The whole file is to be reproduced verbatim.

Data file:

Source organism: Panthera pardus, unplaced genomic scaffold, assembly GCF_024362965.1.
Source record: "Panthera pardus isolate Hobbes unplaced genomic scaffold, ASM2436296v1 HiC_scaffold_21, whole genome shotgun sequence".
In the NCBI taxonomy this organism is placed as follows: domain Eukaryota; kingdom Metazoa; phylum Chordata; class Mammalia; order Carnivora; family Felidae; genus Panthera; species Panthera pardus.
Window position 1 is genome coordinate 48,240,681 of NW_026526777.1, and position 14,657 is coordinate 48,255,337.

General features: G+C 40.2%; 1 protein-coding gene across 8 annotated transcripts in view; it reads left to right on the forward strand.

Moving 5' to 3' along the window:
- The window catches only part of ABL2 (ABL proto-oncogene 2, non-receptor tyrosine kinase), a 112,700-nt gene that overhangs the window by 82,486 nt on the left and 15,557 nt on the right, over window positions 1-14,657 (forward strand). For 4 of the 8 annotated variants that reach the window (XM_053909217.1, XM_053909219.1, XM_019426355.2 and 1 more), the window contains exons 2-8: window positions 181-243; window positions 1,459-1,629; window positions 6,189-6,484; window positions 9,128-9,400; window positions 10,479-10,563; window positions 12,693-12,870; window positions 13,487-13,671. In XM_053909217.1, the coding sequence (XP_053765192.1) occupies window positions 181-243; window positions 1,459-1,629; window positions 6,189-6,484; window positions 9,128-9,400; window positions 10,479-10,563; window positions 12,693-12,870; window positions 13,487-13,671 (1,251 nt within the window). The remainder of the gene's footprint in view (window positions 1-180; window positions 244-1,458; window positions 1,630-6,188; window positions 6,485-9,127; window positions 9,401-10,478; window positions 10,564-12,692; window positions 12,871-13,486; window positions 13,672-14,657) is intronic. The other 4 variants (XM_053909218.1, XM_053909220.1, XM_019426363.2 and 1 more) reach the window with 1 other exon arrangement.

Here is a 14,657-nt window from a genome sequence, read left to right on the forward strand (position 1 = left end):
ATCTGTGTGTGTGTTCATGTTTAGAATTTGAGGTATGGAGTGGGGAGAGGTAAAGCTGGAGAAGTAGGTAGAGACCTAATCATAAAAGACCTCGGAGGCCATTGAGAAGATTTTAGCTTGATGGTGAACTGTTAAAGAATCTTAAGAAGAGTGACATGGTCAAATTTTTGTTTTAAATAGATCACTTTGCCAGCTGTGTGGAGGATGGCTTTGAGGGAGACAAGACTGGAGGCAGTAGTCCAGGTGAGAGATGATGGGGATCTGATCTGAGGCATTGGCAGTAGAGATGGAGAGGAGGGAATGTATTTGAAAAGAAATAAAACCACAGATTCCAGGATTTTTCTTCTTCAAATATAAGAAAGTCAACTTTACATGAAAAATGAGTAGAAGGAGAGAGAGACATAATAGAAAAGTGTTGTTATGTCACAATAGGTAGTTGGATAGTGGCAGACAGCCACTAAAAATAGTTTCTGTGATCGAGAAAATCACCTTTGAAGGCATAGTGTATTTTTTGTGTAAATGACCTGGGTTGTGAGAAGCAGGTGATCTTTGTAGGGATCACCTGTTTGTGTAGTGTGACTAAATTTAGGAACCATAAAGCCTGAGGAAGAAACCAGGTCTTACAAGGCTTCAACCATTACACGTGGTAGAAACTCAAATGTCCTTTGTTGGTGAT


Source organism: Panthera pardus, unplaced genomic scaffold, assembly GCF_024362965.1.
Source record: "Panthera pardus isolate Hobbes unplaced genomic scaffold, ASM2436296v1 HiC_scaffold_21, whole genome shotgun sequence".
In the NCBI taxonomy this organism is placed as follows: domain Eukaryota; kingdom Metazoa; phylum Chordata; class Mammalia; order Carnivora; family Felidae; genus Panthera; species Panthera pardus.
Window position 1 is genome coordinate 48,240,681 of NW_026526777.1, and position 14,657 is coordinate 48,255,337.

General features: G+C 40.2%; 1 protein-coding gene across 8 annotated transcripts in view; it reads left to right on the forward strand.

Moving 5' to 3' along the window:
- The window catches only part of ABL2 (ABL proto-oncogene 2, non-receptor tyrosine kinase), a 112,700-nt gene that overhangs the window by 82,486 nt on the left and 15,557 nt on the right, over window positions 1-14,657 (forward strand). For 4 of the 8 annotated variants that reach the window (XM_053909217.1, XM_053909219.1, XM_019426355.2 and 1 more), the window contains exons 2-8: window positions 181-243; window positions 1,459-1,629; window positions 6,189-6,484; window positions 9,128-9,400; window positions 10,479-10,563; window positions 12,693-12,870; window positions 13,487-13,671. In XM_053909217.1, the coding sequence (XP_053765192.1) occupies window positions 181-243; window positions 1,459-1,629; window positions 6,189-6,484; window positions 9,128-9,400; window positions 10,479-10,563; window positions 12,693-12,870; window positions 13,487-13,671 (1,251 nt within the window). The remainder of the gene's footprint in view (window positions 1-180; window positions 244-1,458; window positions 1,630-6,188; window positions 6,485-9,127; window positions 9,401-10,478; window positions 10,564-12,692; window positions 12,871-13,486; window positions 13,672-14,657) is intronic. The other 4 variants (XM_053909218.1, XM_053909220.1, XM_019426363.2 and 1 more) reach the window with 1 other exon arrangement.

Here is a 14,657-nt window from a genome sequence, read left to right on the forward strand (position 1 = left end):
ATCTGTGTGTGTGTTCATGTTTAGAATTTGAGGTATGGAGTGGGGAGAGGTAAAGCTGGAGAAGTAGGTAGAGACCTAATCATAAAAGACCTCGGAGGCCATTGAGAAGATTTTAGCTTGATGGTGAACTGTTAAAGAATCTTAAGAAGAGTGACATGGTCAAATTTTTGTTTTAAATAGATCACTTTGCCAGCTGTGTGGAGGATGGCTTTGAGGGAGACAAGACTGGAGGCAGTAGTCCAGGTGAGAGATGATGGGGATCTGATCTGAGGCATTGGCAGTAGAGATGGAGAGGAGGGAATGTATTTGAAAAGAAATAAAACCACAGATTCCAGGATTTTTCTTCTTCAAATATAAGAAAGTCAACTTTACATGAAAAATGAGTAGAAGGAGAGAGAGACATAATAGAAAAGTGTTGTTATGTCACAATAGGTAGTTGGATAGTGGCAGACAGCCACTAAAAATAGTTTCTGTGATCGAGAAAATCACCTTTGAAGGCATAGTGTATTTTTTGTGTAAATGACCTGGGTTGTGAGAAGCAGGTGATCTTTGTAGGGATCACCTGTTTGTGTAGTGTGACTAAATTTAGGAACCATAAAGCCTGAGGAAGAAACCAGGTCTTACAAGGCTTCAACCATTACACGTGGTAGAAACTCAAATGTCCTTTGTTGGTGAT